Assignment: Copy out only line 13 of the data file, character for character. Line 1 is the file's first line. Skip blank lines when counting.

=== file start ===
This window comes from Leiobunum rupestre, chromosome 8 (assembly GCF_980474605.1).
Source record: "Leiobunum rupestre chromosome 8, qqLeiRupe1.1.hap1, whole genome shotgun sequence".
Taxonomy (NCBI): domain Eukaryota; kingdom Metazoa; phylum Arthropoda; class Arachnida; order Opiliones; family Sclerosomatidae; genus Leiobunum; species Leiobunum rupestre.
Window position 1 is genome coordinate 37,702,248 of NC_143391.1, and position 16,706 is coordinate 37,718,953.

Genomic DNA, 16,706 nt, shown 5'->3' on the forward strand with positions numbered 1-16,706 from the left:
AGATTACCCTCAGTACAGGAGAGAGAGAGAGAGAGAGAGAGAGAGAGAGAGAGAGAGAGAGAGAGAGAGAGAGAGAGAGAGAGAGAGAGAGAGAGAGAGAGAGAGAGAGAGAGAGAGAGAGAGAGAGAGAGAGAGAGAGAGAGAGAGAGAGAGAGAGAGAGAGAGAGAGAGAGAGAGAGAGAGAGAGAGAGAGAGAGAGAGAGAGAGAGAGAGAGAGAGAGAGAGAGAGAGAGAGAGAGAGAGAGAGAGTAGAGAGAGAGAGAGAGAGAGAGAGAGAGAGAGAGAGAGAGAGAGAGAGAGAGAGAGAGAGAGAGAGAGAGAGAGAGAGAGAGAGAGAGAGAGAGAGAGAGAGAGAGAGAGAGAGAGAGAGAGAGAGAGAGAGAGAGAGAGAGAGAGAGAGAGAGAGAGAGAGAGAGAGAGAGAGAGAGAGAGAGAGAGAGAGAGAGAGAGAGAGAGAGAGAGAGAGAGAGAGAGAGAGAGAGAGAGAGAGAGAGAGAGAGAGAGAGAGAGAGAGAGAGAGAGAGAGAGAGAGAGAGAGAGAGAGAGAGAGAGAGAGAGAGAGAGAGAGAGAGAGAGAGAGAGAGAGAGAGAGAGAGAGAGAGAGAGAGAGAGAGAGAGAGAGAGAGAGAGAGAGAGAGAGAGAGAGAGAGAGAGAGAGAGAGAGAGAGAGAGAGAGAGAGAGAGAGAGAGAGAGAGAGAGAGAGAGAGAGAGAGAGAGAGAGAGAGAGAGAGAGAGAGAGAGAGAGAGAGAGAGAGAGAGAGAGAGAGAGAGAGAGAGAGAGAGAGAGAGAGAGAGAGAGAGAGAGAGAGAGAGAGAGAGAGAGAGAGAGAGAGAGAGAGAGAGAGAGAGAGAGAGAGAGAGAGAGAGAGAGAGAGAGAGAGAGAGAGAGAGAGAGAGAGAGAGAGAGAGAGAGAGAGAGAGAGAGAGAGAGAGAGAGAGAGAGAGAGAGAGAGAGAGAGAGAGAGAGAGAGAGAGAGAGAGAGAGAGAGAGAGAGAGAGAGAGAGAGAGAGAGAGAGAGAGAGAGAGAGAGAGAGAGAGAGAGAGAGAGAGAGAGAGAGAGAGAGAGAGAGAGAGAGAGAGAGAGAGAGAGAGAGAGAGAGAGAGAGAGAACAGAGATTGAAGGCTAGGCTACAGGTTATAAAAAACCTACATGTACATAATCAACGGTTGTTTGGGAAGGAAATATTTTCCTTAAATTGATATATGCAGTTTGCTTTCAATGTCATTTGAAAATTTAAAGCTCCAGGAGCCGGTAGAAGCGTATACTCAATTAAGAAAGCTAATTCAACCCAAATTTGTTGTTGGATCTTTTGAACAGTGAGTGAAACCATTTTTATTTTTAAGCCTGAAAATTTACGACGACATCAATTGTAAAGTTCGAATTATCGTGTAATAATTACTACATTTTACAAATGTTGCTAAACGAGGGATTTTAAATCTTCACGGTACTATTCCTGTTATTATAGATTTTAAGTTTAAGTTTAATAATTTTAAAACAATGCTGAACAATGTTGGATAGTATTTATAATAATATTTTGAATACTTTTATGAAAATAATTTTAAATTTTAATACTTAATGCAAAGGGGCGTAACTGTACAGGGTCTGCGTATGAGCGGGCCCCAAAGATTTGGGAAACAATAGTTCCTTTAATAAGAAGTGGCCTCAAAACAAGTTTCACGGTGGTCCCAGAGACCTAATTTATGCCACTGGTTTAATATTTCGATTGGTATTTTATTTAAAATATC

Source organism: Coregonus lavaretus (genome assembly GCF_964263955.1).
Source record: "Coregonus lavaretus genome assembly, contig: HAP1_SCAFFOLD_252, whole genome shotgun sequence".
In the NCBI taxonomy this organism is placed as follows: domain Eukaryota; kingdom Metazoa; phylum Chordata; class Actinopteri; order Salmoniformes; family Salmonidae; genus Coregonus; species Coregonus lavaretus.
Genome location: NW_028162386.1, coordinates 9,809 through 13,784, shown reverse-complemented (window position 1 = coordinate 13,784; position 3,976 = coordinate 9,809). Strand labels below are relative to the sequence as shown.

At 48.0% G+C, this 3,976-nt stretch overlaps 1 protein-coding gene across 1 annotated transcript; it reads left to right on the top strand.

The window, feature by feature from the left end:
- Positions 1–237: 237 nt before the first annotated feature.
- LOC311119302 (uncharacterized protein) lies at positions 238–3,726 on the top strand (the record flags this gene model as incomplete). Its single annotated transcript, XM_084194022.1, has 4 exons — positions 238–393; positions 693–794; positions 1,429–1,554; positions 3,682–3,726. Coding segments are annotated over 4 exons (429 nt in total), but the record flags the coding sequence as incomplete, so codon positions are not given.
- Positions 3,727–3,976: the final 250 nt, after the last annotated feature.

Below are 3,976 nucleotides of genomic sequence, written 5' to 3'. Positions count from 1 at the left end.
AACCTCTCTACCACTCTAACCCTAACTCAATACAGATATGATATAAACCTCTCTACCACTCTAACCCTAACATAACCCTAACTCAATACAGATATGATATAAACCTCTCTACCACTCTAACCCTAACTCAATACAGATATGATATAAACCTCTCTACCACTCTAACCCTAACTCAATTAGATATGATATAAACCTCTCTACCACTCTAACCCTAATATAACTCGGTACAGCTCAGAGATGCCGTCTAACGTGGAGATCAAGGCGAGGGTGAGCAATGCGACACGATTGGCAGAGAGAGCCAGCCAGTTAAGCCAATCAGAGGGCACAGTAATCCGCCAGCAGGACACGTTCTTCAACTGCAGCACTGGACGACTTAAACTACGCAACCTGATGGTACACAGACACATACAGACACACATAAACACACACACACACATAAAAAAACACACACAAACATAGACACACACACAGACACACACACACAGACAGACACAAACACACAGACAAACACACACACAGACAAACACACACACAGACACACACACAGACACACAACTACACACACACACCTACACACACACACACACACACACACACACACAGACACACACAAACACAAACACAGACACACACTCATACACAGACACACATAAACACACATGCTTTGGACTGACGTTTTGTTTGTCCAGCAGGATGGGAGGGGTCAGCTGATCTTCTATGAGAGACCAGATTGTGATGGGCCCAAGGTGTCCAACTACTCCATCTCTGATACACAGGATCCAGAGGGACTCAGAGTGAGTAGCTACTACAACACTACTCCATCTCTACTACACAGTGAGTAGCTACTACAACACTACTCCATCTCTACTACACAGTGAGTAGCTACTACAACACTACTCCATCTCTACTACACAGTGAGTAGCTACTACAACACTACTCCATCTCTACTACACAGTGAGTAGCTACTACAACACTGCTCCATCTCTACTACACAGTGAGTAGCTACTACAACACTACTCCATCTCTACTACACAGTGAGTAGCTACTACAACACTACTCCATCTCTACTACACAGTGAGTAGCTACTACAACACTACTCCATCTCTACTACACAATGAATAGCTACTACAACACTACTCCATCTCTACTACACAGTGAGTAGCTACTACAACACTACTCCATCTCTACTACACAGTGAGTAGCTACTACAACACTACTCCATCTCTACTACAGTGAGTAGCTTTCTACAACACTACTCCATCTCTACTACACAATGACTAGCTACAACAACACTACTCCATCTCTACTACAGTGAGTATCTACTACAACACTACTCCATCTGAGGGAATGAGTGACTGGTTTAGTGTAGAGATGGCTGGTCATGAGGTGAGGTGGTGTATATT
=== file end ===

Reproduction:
- Positions 1–237: 237 nt before the first annotated feature.